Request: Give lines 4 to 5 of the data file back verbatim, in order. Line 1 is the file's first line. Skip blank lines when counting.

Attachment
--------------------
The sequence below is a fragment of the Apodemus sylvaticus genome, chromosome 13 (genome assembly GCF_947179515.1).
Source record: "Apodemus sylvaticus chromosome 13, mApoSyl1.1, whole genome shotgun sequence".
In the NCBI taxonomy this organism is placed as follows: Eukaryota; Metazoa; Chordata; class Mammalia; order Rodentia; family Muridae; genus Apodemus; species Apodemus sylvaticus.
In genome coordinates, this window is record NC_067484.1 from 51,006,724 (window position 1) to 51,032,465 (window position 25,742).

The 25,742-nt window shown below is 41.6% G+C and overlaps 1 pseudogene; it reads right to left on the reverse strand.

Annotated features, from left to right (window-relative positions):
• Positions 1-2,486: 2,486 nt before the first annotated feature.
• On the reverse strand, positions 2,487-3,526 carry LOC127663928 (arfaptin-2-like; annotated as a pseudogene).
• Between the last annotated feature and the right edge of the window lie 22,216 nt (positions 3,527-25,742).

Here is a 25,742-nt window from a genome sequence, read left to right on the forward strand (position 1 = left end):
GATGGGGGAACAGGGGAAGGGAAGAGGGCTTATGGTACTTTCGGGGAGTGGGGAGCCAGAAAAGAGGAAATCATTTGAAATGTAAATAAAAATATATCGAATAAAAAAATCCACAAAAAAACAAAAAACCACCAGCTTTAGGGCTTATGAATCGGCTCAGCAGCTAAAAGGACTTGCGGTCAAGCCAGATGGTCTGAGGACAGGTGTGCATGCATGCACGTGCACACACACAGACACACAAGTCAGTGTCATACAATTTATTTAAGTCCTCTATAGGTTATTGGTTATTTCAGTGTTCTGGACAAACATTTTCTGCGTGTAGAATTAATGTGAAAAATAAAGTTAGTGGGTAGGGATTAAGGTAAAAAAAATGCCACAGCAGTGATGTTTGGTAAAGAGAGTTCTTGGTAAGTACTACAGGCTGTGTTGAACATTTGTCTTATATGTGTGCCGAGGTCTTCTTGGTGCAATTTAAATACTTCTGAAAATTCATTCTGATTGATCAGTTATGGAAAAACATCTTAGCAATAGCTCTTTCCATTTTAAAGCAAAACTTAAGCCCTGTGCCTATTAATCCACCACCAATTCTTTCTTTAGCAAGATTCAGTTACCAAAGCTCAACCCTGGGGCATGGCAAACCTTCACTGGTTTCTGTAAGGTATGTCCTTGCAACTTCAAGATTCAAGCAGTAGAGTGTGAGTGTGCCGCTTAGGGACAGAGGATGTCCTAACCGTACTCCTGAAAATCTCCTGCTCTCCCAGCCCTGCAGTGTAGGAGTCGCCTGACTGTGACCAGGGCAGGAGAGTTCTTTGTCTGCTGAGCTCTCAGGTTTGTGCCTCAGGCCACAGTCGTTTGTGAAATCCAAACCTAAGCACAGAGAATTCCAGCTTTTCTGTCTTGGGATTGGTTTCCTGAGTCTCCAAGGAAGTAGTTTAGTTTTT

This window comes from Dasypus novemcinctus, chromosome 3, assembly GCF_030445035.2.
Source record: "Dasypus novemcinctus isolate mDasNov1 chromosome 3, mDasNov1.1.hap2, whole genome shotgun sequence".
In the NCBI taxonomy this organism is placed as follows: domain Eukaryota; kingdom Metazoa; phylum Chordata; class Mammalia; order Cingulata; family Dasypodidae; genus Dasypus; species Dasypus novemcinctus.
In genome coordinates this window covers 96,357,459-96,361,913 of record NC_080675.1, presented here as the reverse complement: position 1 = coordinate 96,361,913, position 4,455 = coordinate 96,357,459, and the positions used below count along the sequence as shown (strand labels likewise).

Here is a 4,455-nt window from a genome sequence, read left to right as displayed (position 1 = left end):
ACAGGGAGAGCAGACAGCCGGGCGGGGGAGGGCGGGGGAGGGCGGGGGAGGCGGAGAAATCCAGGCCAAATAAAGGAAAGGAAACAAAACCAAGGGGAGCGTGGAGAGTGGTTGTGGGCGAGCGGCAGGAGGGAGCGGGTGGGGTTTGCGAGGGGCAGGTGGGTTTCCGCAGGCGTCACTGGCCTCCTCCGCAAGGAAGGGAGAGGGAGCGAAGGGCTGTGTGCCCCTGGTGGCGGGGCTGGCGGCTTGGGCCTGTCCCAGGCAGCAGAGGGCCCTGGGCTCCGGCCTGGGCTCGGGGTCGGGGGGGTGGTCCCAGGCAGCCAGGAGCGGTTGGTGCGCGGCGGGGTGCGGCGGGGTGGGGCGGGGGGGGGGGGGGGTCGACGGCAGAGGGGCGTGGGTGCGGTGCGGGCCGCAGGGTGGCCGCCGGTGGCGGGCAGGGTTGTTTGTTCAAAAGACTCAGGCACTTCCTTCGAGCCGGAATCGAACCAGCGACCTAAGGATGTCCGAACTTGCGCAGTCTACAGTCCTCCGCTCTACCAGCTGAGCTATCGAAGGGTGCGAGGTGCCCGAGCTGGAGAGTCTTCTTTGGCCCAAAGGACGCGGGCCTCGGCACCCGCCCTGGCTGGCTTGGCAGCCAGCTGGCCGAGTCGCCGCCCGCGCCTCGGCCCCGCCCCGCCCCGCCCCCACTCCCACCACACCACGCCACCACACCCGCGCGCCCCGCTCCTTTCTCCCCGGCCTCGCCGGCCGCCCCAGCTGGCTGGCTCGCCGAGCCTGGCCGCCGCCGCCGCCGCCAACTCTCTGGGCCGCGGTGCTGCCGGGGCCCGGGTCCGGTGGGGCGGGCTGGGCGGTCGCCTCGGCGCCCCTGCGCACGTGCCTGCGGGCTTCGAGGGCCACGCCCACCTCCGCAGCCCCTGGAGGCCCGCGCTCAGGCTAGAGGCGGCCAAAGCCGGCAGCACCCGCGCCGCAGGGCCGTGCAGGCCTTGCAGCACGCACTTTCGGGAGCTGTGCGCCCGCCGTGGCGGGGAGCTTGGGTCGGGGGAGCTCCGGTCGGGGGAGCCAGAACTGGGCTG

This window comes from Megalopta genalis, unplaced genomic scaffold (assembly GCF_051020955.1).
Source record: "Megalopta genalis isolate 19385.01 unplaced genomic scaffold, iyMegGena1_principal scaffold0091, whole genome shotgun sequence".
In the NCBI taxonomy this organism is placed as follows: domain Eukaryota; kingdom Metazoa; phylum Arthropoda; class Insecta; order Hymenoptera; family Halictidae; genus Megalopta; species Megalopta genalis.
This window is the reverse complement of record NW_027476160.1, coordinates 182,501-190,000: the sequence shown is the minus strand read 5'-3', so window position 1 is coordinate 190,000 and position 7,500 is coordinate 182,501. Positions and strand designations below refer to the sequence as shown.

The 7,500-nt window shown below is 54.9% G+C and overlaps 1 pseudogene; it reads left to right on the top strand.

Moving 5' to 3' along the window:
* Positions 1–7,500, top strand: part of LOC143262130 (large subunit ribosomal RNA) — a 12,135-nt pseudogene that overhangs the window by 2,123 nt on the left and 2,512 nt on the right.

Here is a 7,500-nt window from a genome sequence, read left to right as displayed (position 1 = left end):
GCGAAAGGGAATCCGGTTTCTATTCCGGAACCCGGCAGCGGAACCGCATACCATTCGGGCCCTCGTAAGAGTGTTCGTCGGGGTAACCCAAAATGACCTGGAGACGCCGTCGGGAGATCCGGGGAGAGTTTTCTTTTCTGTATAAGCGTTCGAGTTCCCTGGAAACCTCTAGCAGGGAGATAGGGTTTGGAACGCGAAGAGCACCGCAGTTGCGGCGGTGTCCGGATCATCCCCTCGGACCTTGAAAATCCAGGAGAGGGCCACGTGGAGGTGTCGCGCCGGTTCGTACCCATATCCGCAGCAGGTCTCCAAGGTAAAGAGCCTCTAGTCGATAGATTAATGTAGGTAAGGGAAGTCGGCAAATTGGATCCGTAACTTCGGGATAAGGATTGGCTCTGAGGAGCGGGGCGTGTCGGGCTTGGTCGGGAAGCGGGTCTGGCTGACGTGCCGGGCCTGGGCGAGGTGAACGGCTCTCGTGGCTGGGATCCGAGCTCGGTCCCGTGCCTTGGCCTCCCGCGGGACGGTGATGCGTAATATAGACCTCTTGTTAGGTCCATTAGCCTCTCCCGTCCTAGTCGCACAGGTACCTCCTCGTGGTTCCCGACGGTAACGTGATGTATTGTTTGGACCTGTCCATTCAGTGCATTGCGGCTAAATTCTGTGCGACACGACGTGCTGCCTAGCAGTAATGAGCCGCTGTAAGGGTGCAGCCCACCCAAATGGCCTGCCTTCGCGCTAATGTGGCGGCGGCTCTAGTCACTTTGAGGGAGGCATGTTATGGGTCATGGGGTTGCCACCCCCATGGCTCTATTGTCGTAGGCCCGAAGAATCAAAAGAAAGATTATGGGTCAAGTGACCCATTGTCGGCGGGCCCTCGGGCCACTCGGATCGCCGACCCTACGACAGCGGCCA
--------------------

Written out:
In genome coordinates, this window is record NC_067484.1 from 51,006,724 (window position 1) to 51,032,465 (window position 25,742).

The 25,742-nt window shown below is 41.6% G+C and overlaps 1 pseudogene; it reads right to left on the reverse strand.